Patients lament

Expectedly, the development is fast eroding public confidence in the ability and competence of doctors to save life or issue accurate advisory on health issues.

Like Thelma Effiong, a Reverend Sister with one of the Catholic schools in Abuja, said she had to leave Wuse General Hospital in the middle of consultation when she realized that the doctor attending to her was practically relying on Google for information on the case presented.

 She said: “Things have degenerated in our public service system, especially the health care system. People’s lives are being used to play Kalo kalo at several hospitals by doctors. Doctors and other critical healthcare workers arm themselves with Google to get information on what to tell their patients.

“It’s not peculiar to doctors in public hospitals; those in private hospitals do so too, but it’s high in public hospitals because of young resident doctors who are left alone to attend to patients without input from senior consultants. It’s a pathetic situation and experiences that I have had and heard in these hospitals. I don’t know if it’s professionally right for a doctor to regularly and openly consult Google or other search engines for information to attend to patients.”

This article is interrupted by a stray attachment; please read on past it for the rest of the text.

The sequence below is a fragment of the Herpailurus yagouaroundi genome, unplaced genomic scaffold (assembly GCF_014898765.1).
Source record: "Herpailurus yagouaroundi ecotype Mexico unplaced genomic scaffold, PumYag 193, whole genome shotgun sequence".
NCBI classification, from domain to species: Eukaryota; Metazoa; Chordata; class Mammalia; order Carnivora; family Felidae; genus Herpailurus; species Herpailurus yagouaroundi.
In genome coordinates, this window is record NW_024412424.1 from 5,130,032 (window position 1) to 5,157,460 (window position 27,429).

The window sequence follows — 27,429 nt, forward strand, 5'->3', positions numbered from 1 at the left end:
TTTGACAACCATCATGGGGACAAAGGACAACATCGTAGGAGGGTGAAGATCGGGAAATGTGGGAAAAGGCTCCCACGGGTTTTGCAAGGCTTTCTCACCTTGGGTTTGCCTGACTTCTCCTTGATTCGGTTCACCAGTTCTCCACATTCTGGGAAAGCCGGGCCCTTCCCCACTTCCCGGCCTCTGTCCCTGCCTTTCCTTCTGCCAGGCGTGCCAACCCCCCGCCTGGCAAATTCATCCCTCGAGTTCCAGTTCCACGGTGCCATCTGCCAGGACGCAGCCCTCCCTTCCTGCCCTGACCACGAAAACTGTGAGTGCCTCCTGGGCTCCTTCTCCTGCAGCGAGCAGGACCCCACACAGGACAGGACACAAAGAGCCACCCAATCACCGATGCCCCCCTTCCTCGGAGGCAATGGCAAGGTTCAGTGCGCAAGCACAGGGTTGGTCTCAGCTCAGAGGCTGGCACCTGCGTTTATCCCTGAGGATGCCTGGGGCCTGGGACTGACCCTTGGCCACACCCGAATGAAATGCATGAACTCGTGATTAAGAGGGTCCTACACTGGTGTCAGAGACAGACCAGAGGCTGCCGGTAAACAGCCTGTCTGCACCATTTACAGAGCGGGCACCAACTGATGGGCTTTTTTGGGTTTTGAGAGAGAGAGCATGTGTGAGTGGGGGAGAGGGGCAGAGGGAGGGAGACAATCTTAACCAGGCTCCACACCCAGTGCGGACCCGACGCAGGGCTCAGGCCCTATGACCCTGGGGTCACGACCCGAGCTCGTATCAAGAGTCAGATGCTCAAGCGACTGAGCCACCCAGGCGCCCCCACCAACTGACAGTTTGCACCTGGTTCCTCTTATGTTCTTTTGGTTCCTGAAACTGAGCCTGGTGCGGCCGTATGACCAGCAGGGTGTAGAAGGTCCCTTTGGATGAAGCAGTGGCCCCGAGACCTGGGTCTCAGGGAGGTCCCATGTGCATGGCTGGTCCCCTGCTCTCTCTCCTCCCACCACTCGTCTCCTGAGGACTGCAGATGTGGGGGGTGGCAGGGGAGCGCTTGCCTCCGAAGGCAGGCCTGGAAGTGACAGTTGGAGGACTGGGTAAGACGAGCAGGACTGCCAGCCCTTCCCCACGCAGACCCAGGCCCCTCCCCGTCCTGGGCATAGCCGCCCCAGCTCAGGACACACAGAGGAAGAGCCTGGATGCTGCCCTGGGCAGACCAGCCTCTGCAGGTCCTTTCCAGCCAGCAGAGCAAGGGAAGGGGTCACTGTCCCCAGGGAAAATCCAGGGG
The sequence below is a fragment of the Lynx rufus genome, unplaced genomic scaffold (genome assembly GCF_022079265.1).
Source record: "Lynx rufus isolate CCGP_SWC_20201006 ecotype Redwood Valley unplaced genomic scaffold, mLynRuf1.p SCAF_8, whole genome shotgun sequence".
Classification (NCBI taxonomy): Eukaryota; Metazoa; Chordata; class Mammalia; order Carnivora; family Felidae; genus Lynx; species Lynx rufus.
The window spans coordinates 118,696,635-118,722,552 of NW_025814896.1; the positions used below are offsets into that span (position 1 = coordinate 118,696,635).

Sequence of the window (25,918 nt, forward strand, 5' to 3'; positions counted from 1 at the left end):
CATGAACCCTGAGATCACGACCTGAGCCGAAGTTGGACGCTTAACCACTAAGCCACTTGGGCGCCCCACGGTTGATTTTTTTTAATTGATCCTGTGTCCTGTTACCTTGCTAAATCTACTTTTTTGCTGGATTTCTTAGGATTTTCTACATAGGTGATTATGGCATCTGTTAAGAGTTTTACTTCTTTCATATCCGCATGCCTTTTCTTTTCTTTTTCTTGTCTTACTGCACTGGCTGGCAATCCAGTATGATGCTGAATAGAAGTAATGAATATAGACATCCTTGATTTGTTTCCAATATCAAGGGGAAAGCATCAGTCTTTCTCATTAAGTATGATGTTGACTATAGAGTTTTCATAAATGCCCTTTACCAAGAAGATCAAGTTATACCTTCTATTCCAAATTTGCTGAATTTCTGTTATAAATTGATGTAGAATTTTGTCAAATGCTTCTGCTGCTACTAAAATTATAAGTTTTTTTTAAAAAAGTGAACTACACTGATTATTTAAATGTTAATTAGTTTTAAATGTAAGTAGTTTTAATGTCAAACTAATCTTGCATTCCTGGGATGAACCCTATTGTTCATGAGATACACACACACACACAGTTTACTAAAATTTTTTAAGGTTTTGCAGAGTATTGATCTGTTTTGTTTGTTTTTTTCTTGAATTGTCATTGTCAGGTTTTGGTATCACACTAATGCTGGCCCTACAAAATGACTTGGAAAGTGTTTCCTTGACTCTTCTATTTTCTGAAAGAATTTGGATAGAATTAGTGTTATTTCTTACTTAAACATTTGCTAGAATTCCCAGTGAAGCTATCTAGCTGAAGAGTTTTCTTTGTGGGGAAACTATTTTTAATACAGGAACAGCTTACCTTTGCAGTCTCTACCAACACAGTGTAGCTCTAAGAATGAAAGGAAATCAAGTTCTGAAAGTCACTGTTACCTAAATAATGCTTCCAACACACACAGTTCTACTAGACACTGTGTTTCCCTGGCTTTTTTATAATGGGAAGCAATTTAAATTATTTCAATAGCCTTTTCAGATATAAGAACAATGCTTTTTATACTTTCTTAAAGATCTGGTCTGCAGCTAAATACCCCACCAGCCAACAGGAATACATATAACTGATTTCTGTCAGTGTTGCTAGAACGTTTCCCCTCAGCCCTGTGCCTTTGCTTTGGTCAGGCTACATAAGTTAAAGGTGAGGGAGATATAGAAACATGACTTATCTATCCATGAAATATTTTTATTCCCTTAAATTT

Another patient, Kasimu Khalifa, in his submission, said; “There are lots of young doctors in public hospitals in Abuja, especially at the National Hospital and some other FCT-owned hospitals. Ideally, these young doctors are supposed to be attached to a senior consultants for practical knowledge. But most of the consultants are often unavailable in the hospitals because of divided attention. Most run private hospitals and they spend most of their time there.”

NMA, MDCAN, MDCN, NARD react 

Nigerian Medical Association (NMA), National Association of Resident Doctors (NARD), Medical and Dental Consultants’ Association of Nigeria (MDCAN) as well as Medical and Dental Council of Nigeria (MDCN) reacted differently to the development.

For NMA president, Prof. Innocent Ujah, doctors are not relying on Google or other search engines for consultation and should not be accused of such things.

“I refused to accept that fact because I have not seen nor have I heard about it. I also don’t believe that a doctor will rely on Google to make prescriptions.

“However, you must know that doctors are always studying and researching for improved knowledge based on their field of expertise. Besides, many patients, in most cases, visit Google for prior information on their ailments before visiting the hospital.

“Doctors are always studying and updating their knowledge, seeking second opinions on several health-related issues. So, I completely disagree with your position. But if I am furnished with empirical evidence, I will take action on that.”